Station: Ironwood, MI
Ironwood was settled in 1885 as a commercial center around a number of iron ore mines. It became a village in 1887 and a city in 1889. [MPN]
There were six major mines in Ironwood in 1891 including the Ashland, Aurora, East Norrie, Newport, Norrie and Pabst. The last mine closed in Ironwood in 1965.
The Chicago & North Western railroad (formally the Milwaukee, Lake Shore & Western) built their depot here in 1892. The city had a street car line which ended at Giles, Wisconsin on the west and Bessemer on the east, including the neighboring cities of Hurley and Ironwood along the Montreal River.
Soo Line (WC) facilities included a register station and scales at this location. They had a yard, and a day/night operator in the depot in 1961. The depot was at MP 437.2.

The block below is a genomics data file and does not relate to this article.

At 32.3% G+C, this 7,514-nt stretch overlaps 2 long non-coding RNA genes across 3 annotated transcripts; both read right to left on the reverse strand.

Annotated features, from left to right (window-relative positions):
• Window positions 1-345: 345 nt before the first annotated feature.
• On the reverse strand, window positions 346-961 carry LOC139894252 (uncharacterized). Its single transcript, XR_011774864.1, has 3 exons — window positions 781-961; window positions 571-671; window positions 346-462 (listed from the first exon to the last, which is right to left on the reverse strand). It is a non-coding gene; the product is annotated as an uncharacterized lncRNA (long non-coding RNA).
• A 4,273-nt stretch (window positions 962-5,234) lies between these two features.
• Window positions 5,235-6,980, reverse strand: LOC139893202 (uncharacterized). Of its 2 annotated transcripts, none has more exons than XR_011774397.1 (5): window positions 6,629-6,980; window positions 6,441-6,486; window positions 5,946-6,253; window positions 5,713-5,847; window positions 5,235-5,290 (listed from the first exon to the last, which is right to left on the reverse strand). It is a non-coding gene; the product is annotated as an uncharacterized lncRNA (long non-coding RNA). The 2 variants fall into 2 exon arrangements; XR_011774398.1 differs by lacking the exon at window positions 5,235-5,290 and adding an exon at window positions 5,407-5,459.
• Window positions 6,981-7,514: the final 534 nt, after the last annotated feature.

Photo info/credit: Top, the Soo Line (WC) depot at Ironwood. 2nd photo, A snowbound doubleheader steam powered train in a blizzard in Ironwood in a postcard view. 3rd photo, a street railway plow in Ironwood. 4th photo, the C&NW (close) and Soo Line depot (far) in Ironwood. [Alan Loftis], 5th photo, the C&NW depot at Ironwood in 2003. [Dale Berry]
The Soo had a water tower in Ironwood. [SOO-W/1996]
The C&NW Ironwood Station was built in 1895. It was a brick building in Romanesque style which consists of two buildings connected by a covered passenger platform. Both structures rest on sandstone foundations five feet high and have hipped rooms with overhanding eaves supported by wooden brackets. At the northeast end of the station there is a covered passenger platform 20' by 27'. The passenger station is 27' by 90' long with a towerlike two-story portion approximately 25' long. A second coverred passenger platform, 27' wide by 25' long, and the brick baggage room 27' by 30' long. [UPM]
The C&NW roundhouse in Ironwood was on Curry Street and was built about 1900. [UPM]